Uni Sydney financial result: “something to be celebrate”

So “temporary savings” are being eased for ‘21

Good looking back: The university had an underlying net loss of $2.2m last year. It results from $257m in savings and “stronger than expected” international enrolments.

Vice Chancellor Stephen Garton tells staff this is a “remarkable outcome in a challenging and highly unpredictable year.”

The university’s operating surplus is $106m, but this includes hypothecated grants and donations.

Better looking forward: The university forecasts 2021 full-year enrolments will be 9 per cent above budget, potentially meaning $202m more in revenue. International enrolments for first semester are up 18 per cent on 2020, “thanks to the efforts of colleagues across the university, and the willingness of our international cohort to study remotely.”

Domestic student numbers are 7 per cent higher year on year, “in part due to significant growth in postgraduate coursework enrolments for the first time in many years.”

The fuller figures mean an ease in spending restraint. Approvals for replacing existing staff and hiring for new positions will be easier to secure and there will be more project funding. “If we are to remain a world-class teaching and research university, we cannot live in austerity indefinitely,” Professor Garton said.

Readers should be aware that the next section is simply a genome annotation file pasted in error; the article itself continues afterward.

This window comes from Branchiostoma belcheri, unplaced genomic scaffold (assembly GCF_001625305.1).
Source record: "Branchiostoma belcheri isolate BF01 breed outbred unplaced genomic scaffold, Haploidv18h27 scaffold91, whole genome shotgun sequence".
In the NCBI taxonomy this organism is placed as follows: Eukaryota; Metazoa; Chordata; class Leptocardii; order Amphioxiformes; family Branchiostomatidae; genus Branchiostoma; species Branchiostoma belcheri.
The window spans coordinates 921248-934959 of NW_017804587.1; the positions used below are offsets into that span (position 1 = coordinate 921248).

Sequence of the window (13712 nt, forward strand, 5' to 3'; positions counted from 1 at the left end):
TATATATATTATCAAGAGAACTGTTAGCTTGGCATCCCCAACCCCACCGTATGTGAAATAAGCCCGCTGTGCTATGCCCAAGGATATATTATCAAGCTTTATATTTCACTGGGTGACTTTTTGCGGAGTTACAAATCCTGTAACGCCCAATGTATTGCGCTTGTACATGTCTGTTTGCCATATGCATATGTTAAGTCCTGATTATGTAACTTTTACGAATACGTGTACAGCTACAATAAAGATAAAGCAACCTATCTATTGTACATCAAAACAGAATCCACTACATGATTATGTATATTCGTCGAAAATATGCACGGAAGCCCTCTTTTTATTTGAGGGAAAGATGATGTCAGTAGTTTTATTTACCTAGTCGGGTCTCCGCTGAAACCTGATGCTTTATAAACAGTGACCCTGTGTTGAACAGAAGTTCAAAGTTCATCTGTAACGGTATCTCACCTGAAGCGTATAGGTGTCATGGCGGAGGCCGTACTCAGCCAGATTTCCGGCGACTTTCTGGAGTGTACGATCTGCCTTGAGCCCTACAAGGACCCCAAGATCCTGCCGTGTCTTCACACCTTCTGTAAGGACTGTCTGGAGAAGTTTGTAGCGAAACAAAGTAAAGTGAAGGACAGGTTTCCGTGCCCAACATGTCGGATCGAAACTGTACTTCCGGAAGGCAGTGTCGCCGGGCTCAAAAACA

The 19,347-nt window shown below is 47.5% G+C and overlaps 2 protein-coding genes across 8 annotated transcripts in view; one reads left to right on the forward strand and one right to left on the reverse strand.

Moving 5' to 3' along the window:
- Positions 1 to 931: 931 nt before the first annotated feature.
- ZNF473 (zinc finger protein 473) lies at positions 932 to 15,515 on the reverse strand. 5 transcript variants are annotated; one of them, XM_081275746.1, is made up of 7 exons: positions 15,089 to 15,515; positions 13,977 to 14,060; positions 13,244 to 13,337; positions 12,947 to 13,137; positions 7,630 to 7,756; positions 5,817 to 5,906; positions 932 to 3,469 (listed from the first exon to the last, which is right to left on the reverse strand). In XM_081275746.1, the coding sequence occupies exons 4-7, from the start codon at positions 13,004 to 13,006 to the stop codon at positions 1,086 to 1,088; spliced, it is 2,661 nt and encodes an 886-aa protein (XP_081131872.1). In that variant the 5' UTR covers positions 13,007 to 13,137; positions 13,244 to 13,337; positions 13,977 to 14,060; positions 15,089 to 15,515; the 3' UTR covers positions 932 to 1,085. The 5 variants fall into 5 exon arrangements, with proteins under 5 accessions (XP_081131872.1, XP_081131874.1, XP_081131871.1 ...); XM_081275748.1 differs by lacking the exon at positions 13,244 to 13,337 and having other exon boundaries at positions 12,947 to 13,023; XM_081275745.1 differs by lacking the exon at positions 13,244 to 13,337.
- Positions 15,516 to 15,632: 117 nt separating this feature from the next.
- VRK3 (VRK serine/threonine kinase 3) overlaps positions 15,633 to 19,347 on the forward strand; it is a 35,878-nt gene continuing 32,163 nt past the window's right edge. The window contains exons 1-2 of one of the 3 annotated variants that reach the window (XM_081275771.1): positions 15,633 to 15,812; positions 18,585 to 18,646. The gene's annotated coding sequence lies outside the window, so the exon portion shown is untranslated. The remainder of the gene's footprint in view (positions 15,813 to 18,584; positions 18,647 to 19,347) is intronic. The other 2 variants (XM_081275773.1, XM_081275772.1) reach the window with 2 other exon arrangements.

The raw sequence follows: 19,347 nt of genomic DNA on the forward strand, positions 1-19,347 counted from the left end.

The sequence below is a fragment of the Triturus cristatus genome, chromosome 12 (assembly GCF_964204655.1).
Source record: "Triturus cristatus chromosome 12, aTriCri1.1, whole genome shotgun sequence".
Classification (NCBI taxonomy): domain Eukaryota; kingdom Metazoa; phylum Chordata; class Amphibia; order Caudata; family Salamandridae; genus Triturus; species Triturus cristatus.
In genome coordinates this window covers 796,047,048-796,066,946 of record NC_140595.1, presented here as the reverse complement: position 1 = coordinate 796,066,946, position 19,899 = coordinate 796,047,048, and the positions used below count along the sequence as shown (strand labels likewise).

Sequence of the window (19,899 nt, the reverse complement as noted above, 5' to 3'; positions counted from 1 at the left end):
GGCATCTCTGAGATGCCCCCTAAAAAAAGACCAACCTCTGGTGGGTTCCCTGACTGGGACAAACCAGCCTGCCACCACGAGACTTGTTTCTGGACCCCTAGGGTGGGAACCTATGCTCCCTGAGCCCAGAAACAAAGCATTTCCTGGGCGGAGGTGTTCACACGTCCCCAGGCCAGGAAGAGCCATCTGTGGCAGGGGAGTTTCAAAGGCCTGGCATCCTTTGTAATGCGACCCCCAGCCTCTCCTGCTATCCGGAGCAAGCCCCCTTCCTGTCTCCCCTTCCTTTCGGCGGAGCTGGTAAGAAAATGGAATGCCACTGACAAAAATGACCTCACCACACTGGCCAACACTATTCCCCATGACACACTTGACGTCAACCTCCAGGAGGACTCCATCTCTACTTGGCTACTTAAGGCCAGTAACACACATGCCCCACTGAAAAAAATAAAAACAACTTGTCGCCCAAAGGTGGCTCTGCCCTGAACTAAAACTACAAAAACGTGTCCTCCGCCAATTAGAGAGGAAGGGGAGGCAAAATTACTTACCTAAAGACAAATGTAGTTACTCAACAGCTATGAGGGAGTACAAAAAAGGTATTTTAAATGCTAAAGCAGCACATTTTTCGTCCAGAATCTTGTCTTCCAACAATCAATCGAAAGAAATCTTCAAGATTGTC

But, there’s a “but”: “We should not forget, however, that while revenue is higher than expected, our costs continue to rise and we remain short of our pre-COVID ambitions for 2021,” he added.

“A great deal of uncertainty surrounds the opening of international borders for Semester Two and thereafter, and the long-term effect this will have on Australia’s higher education sector.”

Among the fiscal fab four: Uni Sydney is the fourth Group of Eight university to report a way better than initially expected 2020 results. Uni Melbourne announced an $8m surplus, Uni Queensland had a $28m positive return. And in February Monash U announced a $259m operating surplus.

As to the other half of the Group of Eight; ANU’s result, said to be imminent, is not expected to be positive and there is much speculation about UNSW, caught by COVID-19 in the midst of a major expansion. At UWA Vice Chancellor Amit Chakma warned last year that the impact of the university’s major problem is a $70m structural deficit. And earlier this month Uni Adelaide VC Peter Høj  warned staff declining international enrolments means “it is crucial that we prepare for leaner times.”